Repeating nanostructures on the petals of certain flowers help to attract bees, scientists have shown. Parallel folds in each epidermal-cell’s cuticle – the protective coating on the petal surface – approximate diffraction gratings but with a degree of disorder that preferentially scatters blue–ultraviolet (UV) light.
Many bee species are particularly sensitive to light in the blue–UV range, since correspondingly coloured flowers often make especially rewarding foraging targets. Pigments responsible for this colouration are difficult to produce, however, and most flowering plants lack the necessary genetic and biochemical machinery. Now, though, researchers at the University of Cambridge, UK, led by Edwige Moyroud, along with collaborators at the Royal Botanic Gardens, propose that the evolution of a few diverse species of flowering plants has converged on photonic nanostructures as a solution.
Some level of irregularity is to be expected in natural structures, but it was not known if this is a necessary feature or merely a side effect of biological development. To test the importance of pattern disruption, the researchers used finite-difference time-domain (FDTD) calculations to model the effect of different degrees of disorder on the optical response.
Perfectly periodic gratings produced an iridescent effect with diffraction peaks determined by the wavelength. When the pattern was disrupted to an extent similar to that seen in the natural nanostructures, however, diffraction-induced iridescence disappeared, leaving a response dominated by scattered blue–UV light. The effect was consistent over a wide range of grating parameters, meaning all the flowers studied showed a similar “blue halo”, despite significant differences in structure at the nanoscale.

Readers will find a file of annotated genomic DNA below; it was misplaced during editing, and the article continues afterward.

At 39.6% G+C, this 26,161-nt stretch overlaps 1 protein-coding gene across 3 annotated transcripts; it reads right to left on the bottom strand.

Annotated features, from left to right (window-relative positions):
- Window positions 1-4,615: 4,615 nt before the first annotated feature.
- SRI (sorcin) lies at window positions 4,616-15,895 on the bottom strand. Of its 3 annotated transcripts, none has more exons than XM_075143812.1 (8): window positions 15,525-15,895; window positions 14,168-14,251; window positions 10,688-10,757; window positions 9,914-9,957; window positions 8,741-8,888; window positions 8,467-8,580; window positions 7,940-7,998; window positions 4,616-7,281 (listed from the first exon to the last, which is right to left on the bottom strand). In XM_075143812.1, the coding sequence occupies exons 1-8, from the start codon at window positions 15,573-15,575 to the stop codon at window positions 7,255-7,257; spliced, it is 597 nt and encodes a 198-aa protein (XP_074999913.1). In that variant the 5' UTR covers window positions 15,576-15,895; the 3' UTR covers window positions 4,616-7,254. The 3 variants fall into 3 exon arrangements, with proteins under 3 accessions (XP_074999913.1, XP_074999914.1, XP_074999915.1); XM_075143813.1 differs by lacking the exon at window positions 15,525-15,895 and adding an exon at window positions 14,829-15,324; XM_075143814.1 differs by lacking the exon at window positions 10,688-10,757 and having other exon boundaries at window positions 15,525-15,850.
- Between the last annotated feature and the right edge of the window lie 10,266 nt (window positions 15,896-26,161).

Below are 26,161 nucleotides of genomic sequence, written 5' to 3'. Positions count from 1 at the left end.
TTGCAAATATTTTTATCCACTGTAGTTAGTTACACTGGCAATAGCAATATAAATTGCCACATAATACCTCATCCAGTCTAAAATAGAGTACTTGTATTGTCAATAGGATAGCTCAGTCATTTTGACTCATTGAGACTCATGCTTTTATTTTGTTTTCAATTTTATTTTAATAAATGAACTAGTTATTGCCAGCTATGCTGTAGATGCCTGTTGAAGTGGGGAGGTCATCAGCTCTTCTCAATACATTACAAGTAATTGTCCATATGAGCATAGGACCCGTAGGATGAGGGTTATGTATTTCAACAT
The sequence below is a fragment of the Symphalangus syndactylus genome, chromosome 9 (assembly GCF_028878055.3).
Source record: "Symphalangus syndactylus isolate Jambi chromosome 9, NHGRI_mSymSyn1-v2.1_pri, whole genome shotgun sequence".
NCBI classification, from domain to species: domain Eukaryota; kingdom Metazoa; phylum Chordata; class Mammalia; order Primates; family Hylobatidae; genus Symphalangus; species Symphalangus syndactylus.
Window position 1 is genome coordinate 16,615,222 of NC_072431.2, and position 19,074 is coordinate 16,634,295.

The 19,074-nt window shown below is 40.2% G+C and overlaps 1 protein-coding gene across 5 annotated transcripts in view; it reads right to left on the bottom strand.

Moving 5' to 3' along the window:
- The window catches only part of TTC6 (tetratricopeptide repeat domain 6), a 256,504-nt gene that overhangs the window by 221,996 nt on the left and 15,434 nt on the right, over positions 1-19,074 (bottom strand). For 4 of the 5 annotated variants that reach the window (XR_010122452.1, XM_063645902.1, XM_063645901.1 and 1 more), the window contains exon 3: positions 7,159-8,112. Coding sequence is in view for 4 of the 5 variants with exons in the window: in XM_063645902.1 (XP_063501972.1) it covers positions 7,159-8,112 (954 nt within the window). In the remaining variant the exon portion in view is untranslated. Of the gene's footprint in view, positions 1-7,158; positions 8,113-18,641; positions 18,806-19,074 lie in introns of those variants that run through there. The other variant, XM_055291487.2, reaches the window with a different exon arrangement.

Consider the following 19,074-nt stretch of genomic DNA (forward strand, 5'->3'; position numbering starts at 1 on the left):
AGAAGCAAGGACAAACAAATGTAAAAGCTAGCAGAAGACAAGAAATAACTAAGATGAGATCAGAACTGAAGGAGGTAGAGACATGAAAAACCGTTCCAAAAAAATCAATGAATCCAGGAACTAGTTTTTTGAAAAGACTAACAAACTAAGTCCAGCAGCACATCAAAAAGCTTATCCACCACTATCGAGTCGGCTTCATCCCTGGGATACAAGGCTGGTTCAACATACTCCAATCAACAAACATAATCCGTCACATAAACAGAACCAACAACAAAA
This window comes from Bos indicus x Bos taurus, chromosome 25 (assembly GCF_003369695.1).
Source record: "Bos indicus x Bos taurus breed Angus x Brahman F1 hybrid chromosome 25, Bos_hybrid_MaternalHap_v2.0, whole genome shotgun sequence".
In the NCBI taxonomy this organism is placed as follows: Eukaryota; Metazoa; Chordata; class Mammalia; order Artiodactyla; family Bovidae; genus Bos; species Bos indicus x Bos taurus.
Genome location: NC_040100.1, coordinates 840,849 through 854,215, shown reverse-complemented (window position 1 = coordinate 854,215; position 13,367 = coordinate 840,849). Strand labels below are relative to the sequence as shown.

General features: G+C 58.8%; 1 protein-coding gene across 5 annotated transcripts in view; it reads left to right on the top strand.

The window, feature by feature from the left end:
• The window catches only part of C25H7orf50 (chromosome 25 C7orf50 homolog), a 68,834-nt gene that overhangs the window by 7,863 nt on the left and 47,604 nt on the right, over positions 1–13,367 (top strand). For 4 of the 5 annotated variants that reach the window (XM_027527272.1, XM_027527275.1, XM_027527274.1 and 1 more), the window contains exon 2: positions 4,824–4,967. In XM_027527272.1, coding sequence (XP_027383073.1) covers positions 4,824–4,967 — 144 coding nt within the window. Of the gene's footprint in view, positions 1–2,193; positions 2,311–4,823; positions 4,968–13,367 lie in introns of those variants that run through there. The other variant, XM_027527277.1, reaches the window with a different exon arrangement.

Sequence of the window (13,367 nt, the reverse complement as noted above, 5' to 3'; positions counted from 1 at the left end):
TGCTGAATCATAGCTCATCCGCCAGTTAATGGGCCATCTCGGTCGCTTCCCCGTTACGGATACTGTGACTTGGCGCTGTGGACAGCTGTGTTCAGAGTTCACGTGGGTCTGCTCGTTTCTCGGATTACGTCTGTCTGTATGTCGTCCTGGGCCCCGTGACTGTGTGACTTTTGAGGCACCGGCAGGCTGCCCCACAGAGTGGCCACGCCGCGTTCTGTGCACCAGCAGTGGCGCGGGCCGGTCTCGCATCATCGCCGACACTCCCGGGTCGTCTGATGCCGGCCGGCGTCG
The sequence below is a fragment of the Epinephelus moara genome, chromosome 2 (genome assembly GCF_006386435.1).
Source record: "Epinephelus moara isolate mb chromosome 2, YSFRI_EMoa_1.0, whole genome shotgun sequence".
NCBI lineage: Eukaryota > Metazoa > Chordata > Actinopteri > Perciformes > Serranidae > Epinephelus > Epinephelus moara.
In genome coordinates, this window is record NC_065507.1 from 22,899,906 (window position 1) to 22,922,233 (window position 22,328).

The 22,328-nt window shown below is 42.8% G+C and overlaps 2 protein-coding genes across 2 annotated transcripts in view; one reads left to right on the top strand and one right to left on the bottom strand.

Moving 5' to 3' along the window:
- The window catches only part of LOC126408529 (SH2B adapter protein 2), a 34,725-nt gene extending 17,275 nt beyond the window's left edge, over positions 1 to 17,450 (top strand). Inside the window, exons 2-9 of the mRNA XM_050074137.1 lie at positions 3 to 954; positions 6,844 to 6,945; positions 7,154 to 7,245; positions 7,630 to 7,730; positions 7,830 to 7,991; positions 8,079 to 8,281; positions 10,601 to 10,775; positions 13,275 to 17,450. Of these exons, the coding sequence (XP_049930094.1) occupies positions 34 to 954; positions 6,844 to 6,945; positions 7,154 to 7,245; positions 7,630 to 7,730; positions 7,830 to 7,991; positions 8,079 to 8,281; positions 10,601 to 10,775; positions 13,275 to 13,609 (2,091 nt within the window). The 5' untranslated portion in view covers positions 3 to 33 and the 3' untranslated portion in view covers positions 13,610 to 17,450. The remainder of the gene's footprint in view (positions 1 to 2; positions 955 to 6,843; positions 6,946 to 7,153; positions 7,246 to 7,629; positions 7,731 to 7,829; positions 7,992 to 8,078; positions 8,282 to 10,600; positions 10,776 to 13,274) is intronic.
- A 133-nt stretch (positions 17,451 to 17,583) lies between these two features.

To investigate if the effect is meaningful in the real world, the researchers made artificial flowers with a range of background pigments and nanostructures, including perfectly periodic gratings and flower-like disordered gratings. Bumblebees trained to seek a sucrose solution as a reward (in preference to an undesirable punishment solution) learned to discriminate between smooth and nanostructured surfaces, but were quicker to respond to the disordered blue-halo pattern. The bumblebees seemed able to spot a blue halo against any background colour, with yellow and black flowers discovered as efficiently as all-blue flowers. Blue haloes on already blue flowers had little effect on behaviour.
It is not known if natural photonic structures can attract other insect pollinators, or whether other plants use the effect for different purposes.
Full details of the research are published in Nature.